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Strategic Self-Ignorance

Author

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  • Thunstrom, Linda
  • Nordstrom, Jonas
  • Shogren, Jason F.
  • Ehmke, Mariah D.

Abstract

This paper analyzes if people use ignorance as an excuse to pursue immediate gratification, at the expense of future wellbeing, a behavior we label ‘strategic self-ignorance’. In a theoretical model we show that present-biased individuals benefit from choosing ignorance of the potentially negative impact of present consumption, and that ignorance leads to over consumption of harmful goods. In an experiment we empirically test for strategic self-ignorance. The experiment entails prepared meals, for which subjects may be familiar with the taste (immediate utility) but are uninformed of the calorie content (potential harm to future health). Subjects are offered costless information on the calorie content of the meal alternatives. A majority of subjects (58 percent) choose to remain ignorant of the calorie content, and ignorance leads to a significantly higher intake of calories. Our results imply that people are strategically self-ignorant and that such behavior may help explain over consumption of harmful goods.

Suggested Citation

  • Thunstrom, Linda & Nordstrom, Jonas & Shogren, Jason F. & Ehmke, Mariah D., 2012. "Strategic Self-Ignorance," 2012 Annual Meeting, August 12-14, 2012, Seattle, Washington 123949, Agricultural and Applied Economics Association.
  • Handle: RePEc:ags:aaea12:123949
    DOI: 10.22004/ag.econ.123949
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    Other versions of this item:

    • Thunström, Linda & Nordström, Jonas & Shogren, Jason F. & Ehmke, Mariah & van 't Veld, Klaas, 2013. "Strategic Self-Ignorance," Working Papers 2013:17, Lund University, Department of Economics.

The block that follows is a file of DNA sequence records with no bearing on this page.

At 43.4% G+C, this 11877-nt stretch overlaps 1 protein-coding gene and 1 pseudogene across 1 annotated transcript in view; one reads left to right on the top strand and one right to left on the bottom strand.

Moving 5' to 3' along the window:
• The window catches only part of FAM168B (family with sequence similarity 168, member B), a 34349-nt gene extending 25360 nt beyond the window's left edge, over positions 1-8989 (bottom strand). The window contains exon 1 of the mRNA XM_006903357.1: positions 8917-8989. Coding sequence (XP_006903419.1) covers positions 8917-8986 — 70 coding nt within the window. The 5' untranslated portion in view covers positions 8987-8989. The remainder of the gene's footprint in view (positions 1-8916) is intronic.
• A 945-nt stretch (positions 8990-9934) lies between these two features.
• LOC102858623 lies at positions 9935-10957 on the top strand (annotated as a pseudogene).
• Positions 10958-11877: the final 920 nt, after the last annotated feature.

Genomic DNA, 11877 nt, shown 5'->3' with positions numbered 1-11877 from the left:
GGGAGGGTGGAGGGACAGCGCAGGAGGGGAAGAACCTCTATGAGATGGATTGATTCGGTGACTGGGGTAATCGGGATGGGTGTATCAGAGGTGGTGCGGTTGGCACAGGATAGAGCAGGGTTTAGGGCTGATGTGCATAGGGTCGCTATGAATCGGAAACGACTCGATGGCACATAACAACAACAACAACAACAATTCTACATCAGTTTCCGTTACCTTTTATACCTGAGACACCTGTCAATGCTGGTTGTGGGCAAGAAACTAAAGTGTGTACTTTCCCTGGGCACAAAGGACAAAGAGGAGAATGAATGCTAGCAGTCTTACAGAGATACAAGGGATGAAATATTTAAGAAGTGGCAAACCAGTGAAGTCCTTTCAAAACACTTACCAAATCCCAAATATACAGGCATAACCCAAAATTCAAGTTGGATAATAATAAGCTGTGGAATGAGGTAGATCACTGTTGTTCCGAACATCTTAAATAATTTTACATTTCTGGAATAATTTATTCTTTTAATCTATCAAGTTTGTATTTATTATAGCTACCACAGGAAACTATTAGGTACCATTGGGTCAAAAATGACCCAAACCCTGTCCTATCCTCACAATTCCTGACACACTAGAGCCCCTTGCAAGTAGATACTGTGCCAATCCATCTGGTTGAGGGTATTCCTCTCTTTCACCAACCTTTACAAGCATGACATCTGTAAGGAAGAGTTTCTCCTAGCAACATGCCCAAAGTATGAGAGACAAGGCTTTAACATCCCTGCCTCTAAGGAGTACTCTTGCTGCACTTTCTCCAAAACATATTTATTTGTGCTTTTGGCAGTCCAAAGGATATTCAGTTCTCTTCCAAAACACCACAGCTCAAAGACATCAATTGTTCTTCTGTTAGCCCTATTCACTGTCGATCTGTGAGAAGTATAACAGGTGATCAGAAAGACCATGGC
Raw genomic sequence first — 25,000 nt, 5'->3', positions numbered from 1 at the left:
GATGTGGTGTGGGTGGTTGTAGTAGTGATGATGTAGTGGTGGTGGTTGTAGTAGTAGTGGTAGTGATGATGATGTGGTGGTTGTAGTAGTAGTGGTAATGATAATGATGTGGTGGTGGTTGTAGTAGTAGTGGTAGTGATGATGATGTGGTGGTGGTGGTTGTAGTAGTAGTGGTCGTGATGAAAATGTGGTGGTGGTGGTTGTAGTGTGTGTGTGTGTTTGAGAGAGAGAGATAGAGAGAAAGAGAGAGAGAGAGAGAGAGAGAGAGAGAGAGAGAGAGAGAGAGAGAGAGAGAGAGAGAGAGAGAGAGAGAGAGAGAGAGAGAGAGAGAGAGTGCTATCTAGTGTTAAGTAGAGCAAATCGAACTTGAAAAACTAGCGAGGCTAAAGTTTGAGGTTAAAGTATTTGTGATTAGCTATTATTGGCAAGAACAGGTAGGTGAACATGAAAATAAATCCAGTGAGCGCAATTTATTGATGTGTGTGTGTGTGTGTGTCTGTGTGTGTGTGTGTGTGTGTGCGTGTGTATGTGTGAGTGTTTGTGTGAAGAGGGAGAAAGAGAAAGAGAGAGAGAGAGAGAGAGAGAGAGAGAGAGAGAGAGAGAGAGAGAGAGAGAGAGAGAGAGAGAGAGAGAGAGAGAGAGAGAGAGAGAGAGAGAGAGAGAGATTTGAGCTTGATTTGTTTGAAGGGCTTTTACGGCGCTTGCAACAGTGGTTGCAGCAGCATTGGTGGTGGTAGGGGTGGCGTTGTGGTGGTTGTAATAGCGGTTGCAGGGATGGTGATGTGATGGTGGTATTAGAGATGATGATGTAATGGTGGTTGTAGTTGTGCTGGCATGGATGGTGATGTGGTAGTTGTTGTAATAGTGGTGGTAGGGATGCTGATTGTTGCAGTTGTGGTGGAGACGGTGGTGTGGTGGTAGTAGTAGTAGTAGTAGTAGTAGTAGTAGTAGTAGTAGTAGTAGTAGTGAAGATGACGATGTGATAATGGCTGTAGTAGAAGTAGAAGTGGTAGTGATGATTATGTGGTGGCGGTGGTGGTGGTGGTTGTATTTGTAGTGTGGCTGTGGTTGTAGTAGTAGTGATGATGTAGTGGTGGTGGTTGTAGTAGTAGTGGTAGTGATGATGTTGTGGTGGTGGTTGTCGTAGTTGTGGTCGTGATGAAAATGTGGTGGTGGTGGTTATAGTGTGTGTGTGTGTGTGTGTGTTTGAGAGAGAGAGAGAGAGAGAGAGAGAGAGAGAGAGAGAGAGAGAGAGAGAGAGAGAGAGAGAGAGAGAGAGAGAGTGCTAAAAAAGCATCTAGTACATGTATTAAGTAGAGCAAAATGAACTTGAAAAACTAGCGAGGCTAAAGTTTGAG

References listed on IDEAS

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    Citations

    Blog mentions

    As found by EconAcademics.org, the blog aggregator for Economics research:
    1. Strategic self-ignorance
      by Economic Logician in Economic Logic on 2013-08-14 19:52:00
    2. Is obesity an information problem?
      by Economic Logician in Economic Logic on 2012-06-27 19:16:00
    3. [経済]知りたくないの
      by himaginary in himaginaryの日記 on 2012-06-29 12:00:00

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    2. Daniele Pennesi, 2020. "Identity and information acquisition," Carlo Alberto Notebooks 610, Collegio Carlo Alberto, revised 2021.
    3. Jonas Nordström & Linda Thunström & Klaas van ’t Veld & Jason F. Shogren & Mariah Ehmke, 2018. "Strategic Ignorance of Health Risk: Its Causes and Policy Consequences," IFRO Working Paper 2018/09, University of Copenhagen, Department of Food and Resource Economics.
    4. Linda Thunström & Chian Jones Ritten, 2019. "Endogenous attention to costs," Journal of Risk and Uncertainty, Springer, vol. 59(1), pages 1-22, August.
    5. Linda Thunström, 2019. "Welfare effects of nudges: The emotional tax of calorie menu labeling," Judgment and Decision Making, Society for Judgment and Decision Making, vol. 14(1), pages 11-25, January.
    6. Linda Thunström & Klaas van ’t Veld & Jason F. Shogren & Jonas Nordström, 2014. "On strategic ignorance of environmental harm and social norms," Revue d'économie politique, Dalloz, vol. 124(2), pages 195-214.
    7. Sunstein, Cass R., 2021. "Viewpoint: Are food labels good?," Food Policy, Elsevier, vol. 99(C).
    8. Thunström, Linda & Gilbert, Ben & Ritten, Chian Jones, 2018. "Nudges that hurt those already hurting – distributional and unintended effects of salience nudges," Journal of Economic Behavior & Organization, Elsevier, vol. 153(C), pages 267-282.
    9. Lisa Bruttel & Werner Güth & Ralph Hertwig & Andreas Orland, 2020. "Do people harness deliberate ignorance to avoid envy and its detrimental effects?," CEPA Discussion Papers 17, Center for Economic Policy Analysis.
    10. W. Kip Viscusi, 2019. "Risk guideposts for a safer society: Introduction and overview," Journal of Risk and Uncertainty, Springer, vol. 58(2), pages 101-119, June.
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    More about this item

    Keywords

    Demand and Price Analysis; Food Consumption/Nutrition/Food Safety; Health Economics and Policy;
    All these keywords.

    JEL classification:

    • D03 - Microeconomics - - General - - - Behavioral Microeconomics: Underlying Principles
    • D81 - Microeconomics - - Information, Knowledge, and Uncertainty - - - Criteria for Decision-Making under Risk and Uncertainty
    • D83 - Microeconomics - - Information, Knowledge, and Uncertainty - - - Search; Learning; Information and Knowledge; Communication; Belief; Unawareness

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